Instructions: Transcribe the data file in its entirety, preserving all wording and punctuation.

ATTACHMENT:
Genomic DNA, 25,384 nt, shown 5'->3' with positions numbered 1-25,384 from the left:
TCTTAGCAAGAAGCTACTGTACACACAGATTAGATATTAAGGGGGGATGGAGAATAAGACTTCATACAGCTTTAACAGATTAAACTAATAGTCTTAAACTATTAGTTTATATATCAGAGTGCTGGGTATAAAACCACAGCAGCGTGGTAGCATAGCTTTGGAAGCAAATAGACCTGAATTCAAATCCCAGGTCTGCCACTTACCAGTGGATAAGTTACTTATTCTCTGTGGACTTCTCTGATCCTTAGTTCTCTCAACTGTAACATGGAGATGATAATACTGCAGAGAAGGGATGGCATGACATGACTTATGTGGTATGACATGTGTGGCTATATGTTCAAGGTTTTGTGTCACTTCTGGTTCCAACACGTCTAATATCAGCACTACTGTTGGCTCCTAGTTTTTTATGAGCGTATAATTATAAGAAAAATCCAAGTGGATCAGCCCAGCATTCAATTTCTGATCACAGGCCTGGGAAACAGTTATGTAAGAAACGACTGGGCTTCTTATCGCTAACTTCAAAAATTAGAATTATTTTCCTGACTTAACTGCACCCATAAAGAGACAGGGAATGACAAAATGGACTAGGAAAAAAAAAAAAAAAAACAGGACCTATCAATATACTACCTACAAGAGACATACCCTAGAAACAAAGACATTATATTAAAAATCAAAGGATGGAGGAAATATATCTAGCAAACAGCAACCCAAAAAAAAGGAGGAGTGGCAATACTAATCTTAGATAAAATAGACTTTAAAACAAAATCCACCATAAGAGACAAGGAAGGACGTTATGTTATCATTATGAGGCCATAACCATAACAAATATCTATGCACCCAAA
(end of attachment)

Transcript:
Genomic DNA, 25,384 nt, shown 5'->3' with positions numbered 1-25,384 from the left:
TCTTAGCAAGAAGCTACTGTACACACAGATTAGATATTAAGGGGGGATGGAGAATAAGACTTCATACAGCTTTAACAGATTAAACTAATAGTCTTAAACTATTAGTTTATATATCAGAGTGCTGGGTATAAAACCACAGCAGCGTGGTAGCATAGCTTTGGAAGCAAATAGACCTGAATTCAAATCCCAGGTCTGCCACTTACCAGTGGATAAGTTACTTATTCTCTGTGGACTTCTCTGATCCTTAGTTCTCTCAACTGTAACATGGAGATGATAATACTGCAGAGAAGGGATGGCATGACATGACTTATGTGGTATGACATGTGTGGCTATATGTTCAAGGTTTTGTGTCACTTCTGGTTCCAACACGTCTAATATCAGCACTACTGTTGGCTCCTAGTTTTTTATGAGCGTATAATTATAAGAAAAATCCAAGTGGATCAGCCCAGCATTCAATTTCTGATCACAGGCCTGGGAAACAGTTATGTAAGAAACGACTGGGCTTCTTATCGCTAACTTCAAAAATTAGAATTATTTTCCTGACTTAACTGCACCCATAAAGAGACAGGGAATGACAAAATGGACTAGGAAAAAAAAAAAAAAAAACAGGACCTATCAATATACTACCTACAAGAGACATACCCTAGAAACAAAGACATTATATTAAAAATCAAAGGATGGAGGAAATATATCTAGCAAACAGCAACCCAAAAAAAAGGAGGAGTGGCAATACTAATCTTAGATAAAATAGACTTTAAAACAAAATCCACCATAAGAGACAAGGAAGGACGTTATGTTATCATTATGAGGCCATAACCATAACAAATATCTATGCACCCAAA